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Artist of the Month Nova Twins Are Here to Save the Day

The UK duo's Georgia South and Amy Love chat with us as they release their sophomore album, Supernova

Nova Twins, photo by Federica Burelli
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    Artist of the Month is an accolade given to an up-and-coming artist or group who is poised for the big time. For June 2022, we’re celebrating UK duo Nova Twins and their excellent new album, Supernova, featuring the brand-new video for “Choose Your Fighter.”


    Main character energy — that’s what Nova Twins try to bring to everything they do. In many ways, the London duo, comprised of Amy Love (vocals/guitar) and Georgia South (bass), have done just that, infusing their unique blend of nu-metal, alt-rock, punk, R&B, and hip-hop with a sense of power, precision and undeniably warranted worship of Black Girl Magic.

    There’s a reason for that, since both Love and South have felt as though there’s been both a lack in representation within the scene, as well as a lack of appreciation and overall acceptance of Black woman and everything they do, especially when it doesn’t fit into the typical mold. Since they started making music together in the early 2010s, it’s been a prominent mission to saturate the industry with rebelliously organic constructions, and they do it well.

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    As our Artist of the Month for June, their energy was entirely too potent to go unnoticed, though not without the hurdles and criticisms that helped it exist in the first place. Their inherent “twin” energy transcends the cosmic, out of this world nature of their sound, because that interconnectivity is more than a creation. It’s a statement.

    “As a rock band ourselves — an alt band — we weren’t accepted into the industry straight away,” Love tells us in the video interview above. “We’d play shows and it would go off and it was amazing, but in terms of the industry, they would basically say to us that we need to be more hip hop, we need to be more R&B. It was always just, because of the way we looked, a ‘you don’t belong here’ kind of thing.”

    Love and South aren’t the only ones who experience this in the scene — placing Black artists in an easily marketable and more socially acceptable category for salability is an unspoken industry standard, one that’s unchanged despite decades of proof that Black musicians can do so much more than make stereotypically Black music. Nova Twins’ new album Supernova (out Friday, June 17th), sits high on a laundry list of records working staunchly against the cliches of the music industry and society at large, though not without some influence from hip hop and R&B chart toppers.

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    Sure, you’ll hear nods to Destiny’s Child, hints of Timbaland and Missy Elliott’s bouncing song structure, or N.E.R.D.’s eclectic production, but you’ll also get all the dramatics of bands like The New York Dolls and KISS, or the straight up rock of MC5. That recipe isn’t contrived, it’s intrinsic, and that’s entirely the point.

    “We’ve never had a specific ‘we’re like this or that’ — we like it all,” says Love. “That’s kind of why the music is how it is today, because we’re not fussy. We like what we like. Genre doesn’t really come into it.”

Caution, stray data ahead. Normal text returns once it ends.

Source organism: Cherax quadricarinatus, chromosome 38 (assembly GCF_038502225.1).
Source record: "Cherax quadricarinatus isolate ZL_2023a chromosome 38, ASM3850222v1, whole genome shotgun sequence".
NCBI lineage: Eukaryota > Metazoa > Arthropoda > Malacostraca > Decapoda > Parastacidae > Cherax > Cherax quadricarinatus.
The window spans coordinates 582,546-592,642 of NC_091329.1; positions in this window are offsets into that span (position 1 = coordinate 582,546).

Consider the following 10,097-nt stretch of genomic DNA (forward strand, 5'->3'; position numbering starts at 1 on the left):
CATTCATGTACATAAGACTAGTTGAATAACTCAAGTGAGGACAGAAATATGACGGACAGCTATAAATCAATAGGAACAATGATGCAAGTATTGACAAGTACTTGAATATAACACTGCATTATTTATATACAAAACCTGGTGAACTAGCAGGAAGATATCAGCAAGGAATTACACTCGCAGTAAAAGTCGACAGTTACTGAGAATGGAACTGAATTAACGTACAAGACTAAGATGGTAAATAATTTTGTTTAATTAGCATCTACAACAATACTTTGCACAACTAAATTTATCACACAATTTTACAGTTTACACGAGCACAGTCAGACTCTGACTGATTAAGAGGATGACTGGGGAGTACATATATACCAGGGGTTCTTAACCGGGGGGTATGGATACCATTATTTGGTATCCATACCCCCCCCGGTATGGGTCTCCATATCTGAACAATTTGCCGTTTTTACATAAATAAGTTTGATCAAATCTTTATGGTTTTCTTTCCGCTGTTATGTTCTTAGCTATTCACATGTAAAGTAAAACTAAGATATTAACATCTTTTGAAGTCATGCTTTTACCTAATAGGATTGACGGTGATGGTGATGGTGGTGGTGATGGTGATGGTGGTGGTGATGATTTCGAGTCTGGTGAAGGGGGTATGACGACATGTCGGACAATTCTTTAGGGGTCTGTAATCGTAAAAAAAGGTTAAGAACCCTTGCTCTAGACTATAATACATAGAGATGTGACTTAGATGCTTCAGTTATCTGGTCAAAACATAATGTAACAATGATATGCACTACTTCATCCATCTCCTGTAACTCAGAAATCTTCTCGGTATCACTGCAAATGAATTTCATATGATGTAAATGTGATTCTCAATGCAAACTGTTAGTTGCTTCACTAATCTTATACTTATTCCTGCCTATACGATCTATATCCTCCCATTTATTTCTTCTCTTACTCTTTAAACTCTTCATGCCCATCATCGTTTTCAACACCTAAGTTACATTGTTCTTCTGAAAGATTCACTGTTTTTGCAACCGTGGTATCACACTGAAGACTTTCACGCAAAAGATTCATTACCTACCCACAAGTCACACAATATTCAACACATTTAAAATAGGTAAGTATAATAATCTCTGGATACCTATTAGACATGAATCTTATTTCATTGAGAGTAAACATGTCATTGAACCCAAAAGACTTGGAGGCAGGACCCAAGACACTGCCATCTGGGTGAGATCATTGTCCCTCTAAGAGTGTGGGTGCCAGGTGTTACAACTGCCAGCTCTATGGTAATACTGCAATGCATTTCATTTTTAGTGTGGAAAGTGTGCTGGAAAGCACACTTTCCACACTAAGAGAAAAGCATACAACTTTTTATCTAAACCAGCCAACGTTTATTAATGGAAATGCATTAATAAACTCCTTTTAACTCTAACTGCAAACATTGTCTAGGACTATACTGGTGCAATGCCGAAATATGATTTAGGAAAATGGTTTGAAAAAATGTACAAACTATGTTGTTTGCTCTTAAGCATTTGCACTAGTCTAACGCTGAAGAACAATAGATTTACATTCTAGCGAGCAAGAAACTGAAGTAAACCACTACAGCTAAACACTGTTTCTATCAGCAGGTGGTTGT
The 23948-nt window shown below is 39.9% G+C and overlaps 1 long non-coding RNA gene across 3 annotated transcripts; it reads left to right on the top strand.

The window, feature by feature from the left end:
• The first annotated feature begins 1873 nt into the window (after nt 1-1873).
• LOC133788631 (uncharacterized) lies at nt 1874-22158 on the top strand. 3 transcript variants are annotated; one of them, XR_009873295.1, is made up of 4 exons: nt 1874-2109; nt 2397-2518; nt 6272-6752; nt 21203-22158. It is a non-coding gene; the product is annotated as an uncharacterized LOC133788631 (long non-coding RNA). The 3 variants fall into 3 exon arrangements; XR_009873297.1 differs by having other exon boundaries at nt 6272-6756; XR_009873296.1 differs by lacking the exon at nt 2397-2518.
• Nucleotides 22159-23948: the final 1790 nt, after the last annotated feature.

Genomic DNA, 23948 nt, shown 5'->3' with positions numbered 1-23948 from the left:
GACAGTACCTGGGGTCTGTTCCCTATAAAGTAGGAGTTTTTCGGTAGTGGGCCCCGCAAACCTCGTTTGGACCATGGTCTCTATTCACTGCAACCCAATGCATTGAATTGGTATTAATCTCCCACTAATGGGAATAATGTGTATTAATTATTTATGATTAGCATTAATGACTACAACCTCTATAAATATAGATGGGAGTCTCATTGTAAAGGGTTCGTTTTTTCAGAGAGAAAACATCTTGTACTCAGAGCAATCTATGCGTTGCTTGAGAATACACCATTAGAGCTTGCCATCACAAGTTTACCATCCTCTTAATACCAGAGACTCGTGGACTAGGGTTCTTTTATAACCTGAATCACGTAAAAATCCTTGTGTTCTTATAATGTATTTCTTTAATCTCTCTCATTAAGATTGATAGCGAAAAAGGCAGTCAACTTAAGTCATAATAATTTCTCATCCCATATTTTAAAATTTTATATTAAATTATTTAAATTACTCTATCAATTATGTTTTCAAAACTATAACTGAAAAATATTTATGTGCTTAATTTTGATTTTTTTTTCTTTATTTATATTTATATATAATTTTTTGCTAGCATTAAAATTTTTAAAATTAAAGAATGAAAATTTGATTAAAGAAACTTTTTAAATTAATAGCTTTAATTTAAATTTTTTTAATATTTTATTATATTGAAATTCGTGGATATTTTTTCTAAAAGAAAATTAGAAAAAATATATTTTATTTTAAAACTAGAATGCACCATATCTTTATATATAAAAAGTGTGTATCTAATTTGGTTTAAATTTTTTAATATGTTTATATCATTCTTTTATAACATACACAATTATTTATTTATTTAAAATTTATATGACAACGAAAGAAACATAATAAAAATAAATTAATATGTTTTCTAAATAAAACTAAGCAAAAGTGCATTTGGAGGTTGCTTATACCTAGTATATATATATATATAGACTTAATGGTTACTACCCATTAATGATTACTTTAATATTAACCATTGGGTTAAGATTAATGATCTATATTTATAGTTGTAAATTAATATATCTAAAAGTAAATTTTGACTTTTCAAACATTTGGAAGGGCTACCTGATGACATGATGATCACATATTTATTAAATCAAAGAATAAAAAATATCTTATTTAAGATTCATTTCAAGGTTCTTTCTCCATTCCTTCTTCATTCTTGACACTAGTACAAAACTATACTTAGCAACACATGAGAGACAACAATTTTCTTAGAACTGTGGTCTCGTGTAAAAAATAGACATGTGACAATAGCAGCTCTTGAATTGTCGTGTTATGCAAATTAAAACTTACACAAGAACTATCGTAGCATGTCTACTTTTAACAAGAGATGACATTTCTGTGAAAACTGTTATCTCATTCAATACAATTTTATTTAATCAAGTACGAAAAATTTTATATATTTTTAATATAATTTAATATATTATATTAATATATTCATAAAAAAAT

This, plus a natural proclivity for activism and community building led to an obvious next step for them, though it shouldn’t have even been one so necessary to take. They created Voices for the Unheard, a playlist-turned-compilation and vinyl release backed by Doc Martens showcasing other Black and POC alternative artists like the riot grrrl punk of Big Joanie to the metalcore/emo hip hop of Unity TX.

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    It was about authenticity and representation — both aspects essential to who Nova Twins are as individuals and as musicians. There’s a truth to them and how they artistically construct commentary, especially during the height of the George Floyd protests, Black Lives Matter Movement, and the pandemic. It’s reflected throughout Supernova intentionally.

    “I think it’s a true reflection of the times whilst we were writing,” says Love. “It has light and shade… no matter how bad it gets or chaotic life can be, there’s always an end through that chaos. The album to us was an outlet, it was our way forward. We hope when people listen to it, they feel that same energy, like they can get through anything, take charge of their life, and take ownership. Main character energy all the way.”

    Their message is immediate and necessary — that Black women won’t be put into boxes anymore, that they can do anything. If it’s something not believed before, it certainly should be believed now.

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    “People try to put so many boundaries on what Black women can do,” states South matter-of-factly (and accurately). “They don’t give us enough credit.”

    Watch our Artist of the Month video interview with Nova Twins above, and pick up their new album, Supernova, at this location. The duo is touring the UK and Europe this summer, including one show opening up for Rage Against the Machine in August. And, as you’ll see in the interview, Amy and Georgia are promising a return to the States at some point this year.

    Trouble viewing the interview above? Watch on YouTube.

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